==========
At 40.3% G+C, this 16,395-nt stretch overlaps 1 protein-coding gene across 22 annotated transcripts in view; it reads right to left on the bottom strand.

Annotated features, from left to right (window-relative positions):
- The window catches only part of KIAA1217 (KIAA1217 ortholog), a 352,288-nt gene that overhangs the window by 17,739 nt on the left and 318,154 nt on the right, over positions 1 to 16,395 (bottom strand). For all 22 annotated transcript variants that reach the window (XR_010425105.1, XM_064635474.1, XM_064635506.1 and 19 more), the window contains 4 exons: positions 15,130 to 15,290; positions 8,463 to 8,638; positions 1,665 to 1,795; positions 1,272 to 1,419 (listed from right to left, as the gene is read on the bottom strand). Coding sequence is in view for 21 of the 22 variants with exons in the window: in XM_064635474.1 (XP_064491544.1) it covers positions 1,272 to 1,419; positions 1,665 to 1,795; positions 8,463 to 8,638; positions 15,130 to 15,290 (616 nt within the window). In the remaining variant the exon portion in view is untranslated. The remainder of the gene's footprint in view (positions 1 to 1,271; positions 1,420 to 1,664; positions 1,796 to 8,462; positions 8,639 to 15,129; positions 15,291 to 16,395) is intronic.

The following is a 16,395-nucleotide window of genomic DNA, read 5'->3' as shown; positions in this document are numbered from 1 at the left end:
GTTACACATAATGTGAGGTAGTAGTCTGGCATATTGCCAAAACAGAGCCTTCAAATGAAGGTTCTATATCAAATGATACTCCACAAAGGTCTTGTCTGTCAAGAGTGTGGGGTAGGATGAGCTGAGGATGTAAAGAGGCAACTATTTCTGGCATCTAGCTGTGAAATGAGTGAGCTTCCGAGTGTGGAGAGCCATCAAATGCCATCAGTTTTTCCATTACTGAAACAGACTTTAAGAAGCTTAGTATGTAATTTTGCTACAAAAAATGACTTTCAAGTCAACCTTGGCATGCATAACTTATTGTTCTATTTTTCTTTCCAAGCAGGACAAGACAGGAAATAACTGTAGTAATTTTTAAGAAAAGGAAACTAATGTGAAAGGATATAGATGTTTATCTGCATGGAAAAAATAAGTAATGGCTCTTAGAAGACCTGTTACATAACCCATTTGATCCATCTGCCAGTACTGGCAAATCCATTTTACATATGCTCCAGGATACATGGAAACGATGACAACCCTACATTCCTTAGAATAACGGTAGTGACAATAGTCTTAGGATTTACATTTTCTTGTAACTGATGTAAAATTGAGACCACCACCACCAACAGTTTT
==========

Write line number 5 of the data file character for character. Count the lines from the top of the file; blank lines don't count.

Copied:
GTTACACATAATGTGAGGTAGTAGTCTGGCATATTGCCAAAACAGAGCCTTCAAATGAAGGTTCTATATCAAATGATACTCCACAAAGGTCTTGTCTGTCAAGAGTGTGGGGTAGGATGAGCTGAGGATGTAAAGAGGCAACTATTTCTGGCATCTAGCTGTGAAATGAGTGAGCTTCCGAGTGTGGAGAGCCATCAAATGCCATCAGTTTTTCCATTACTGAAACAGACTTTAAGAAGCTTAGTATGTAATTTTGCTACAAAAAATGACTTTCAAGTCAACCTTGGCATGCATAACTTATTGTTCTATTTTTCTTTCCAAGCAGGACAAGACAGGAAATAACTGTAGTAATTTTTAAGAAAAGGAAACTAATGTGAAAGGATATAGATGTTTATCTGCATGGAAAAAATAAGTAATGGCTCTTAGAAGACCTGTTACATAACCCATTTGATCCATCTGCCAGTACTGGCAAATCCATTTTACATATGCTCCAGGATACATGGAAACGATGACAACCCTACATTCCTTAGAATAACGGTAGTGACAATAGTCTTAGGATTTACATTTTCTTGTAACTGATGTAAAATTGAGACCACCACCACCAACAGTTTT